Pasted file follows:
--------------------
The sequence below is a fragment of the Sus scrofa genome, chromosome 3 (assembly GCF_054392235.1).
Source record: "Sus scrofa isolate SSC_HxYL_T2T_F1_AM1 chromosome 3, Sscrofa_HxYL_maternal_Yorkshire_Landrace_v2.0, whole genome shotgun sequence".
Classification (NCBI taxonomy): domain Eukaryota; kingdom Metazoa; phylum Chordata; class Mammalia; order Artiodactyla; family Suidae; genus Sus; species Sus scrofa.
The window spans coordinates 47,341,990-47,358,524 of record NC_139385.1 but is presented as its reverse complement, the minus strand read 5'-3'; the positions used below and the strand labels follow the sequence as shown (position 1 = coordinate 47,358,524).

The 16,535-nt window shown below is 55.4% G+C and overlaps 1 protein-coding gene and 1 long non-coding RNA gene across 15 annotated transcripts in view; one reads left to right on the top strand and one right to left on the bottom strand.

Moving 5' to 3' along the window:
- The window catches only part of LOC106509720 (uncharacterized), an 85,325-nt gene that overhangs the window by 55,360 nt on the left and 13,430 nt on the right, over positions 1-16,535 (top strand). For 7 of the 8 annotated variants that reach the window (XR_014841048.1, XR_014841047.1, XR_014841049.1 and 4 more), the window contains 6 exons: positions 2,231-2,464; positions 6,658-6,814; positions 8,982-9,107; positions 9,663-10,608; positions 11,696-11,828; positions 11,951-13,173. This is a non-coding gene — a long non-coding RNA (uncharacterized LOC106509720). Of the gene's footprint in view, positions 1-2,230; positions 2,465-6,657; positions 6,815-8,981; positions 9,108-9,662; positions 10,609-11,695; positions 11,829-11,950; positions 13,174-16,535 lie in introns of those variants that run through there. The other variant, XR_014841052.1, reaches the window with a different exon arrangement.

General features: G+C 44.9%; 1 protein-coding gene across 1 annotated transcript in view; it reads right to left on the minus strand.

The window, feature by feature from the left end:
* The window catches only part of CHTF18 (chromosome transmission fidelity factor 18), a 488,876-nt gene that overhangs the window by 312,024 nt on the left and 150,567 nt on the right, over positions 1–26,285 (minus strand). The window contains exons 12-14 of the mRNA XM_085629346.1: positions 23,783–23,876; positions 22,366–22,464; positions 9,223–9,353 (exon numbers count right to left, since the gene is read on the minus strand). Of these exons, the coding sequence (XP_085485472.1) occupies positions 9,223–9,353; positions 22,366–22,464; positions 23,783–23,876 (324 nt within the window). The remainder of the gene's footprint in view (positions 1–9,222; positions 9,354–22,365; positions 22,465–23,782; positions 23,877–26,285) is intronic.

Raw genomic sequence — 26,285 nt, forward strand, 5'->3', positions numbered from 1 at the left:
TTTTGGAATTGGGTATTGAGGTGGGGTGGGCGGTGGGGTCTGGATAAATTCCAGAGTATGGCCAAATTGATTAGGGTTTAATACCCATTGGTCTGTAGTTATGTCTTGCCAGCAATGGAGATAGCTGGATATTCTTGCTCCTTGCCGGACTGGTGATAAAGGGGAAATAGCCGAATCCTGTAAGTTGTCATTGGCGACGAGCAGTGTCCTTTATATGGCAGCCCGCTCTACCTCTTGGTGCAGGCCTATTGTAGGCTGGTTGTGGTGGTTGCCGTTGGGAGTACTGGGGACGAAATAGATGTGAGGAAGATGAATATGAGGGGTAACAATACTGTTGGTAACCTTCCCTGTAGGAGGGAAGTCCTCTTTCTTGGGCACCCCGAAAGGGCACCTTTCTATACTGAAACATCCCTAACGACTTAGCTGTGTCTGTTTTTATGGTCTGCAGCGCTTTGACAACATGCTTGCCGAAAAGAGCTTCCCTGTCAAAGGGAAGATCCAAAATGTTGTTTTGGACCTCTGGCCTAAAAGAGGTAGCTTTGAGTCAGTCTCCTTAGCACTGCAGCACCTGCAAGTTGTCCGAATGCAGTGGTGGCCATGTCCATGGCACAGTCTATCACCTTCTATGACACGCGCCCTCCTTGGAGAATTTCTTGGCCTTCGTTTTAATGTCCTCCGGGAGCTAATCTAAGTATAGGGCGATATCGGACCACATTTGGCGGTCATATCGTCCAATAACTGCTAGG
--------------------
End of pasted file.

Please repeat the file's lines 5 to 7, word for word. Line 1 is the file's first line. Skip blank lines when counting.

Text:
The 16,535-nt window shown below is 55.4% G+C and overlaps 1 protein-coding gene and 1 long non-coding RNA gene across 15 annotated transcripts in view; one reads left to right on the top strand and one right to left on the bottom strand.

Moving 5' to 3' along the window:
- The window catches only part of LOC106509720 (uncharacterized), an 85,325-nt gene that overhangs the window by 55,360 nt on the left and 13,430 nt on the right, over positions 1-16,535 (top strand). For 7 of the 8 annotated variants that reach the window (XR_014841048.1, XR_014841047.1, XR_014841049.1 and 4 more), the window contains 6 exons: positions 2,231-2,464; positions 6,658-6,814; positions 8,982-9,107; positions 9,663-10,608; positions 11,696-11,828; positions 11,951-13,173. This is a non-coding gene — a long non-coding RNA (uncharacterized LOC106509720). Of the gene's footprint in view, positions 1-2,230; positions 2,465-6,657; positions 6,815-8,981; positions 9,108-9,662; positions 10,609-11,695; positions 11,829-11,950; positions 13,174-16,535 lie in introns of those variants that run through there. The other variant, XR_014841052.1, reaches the window with a different exon arrangement.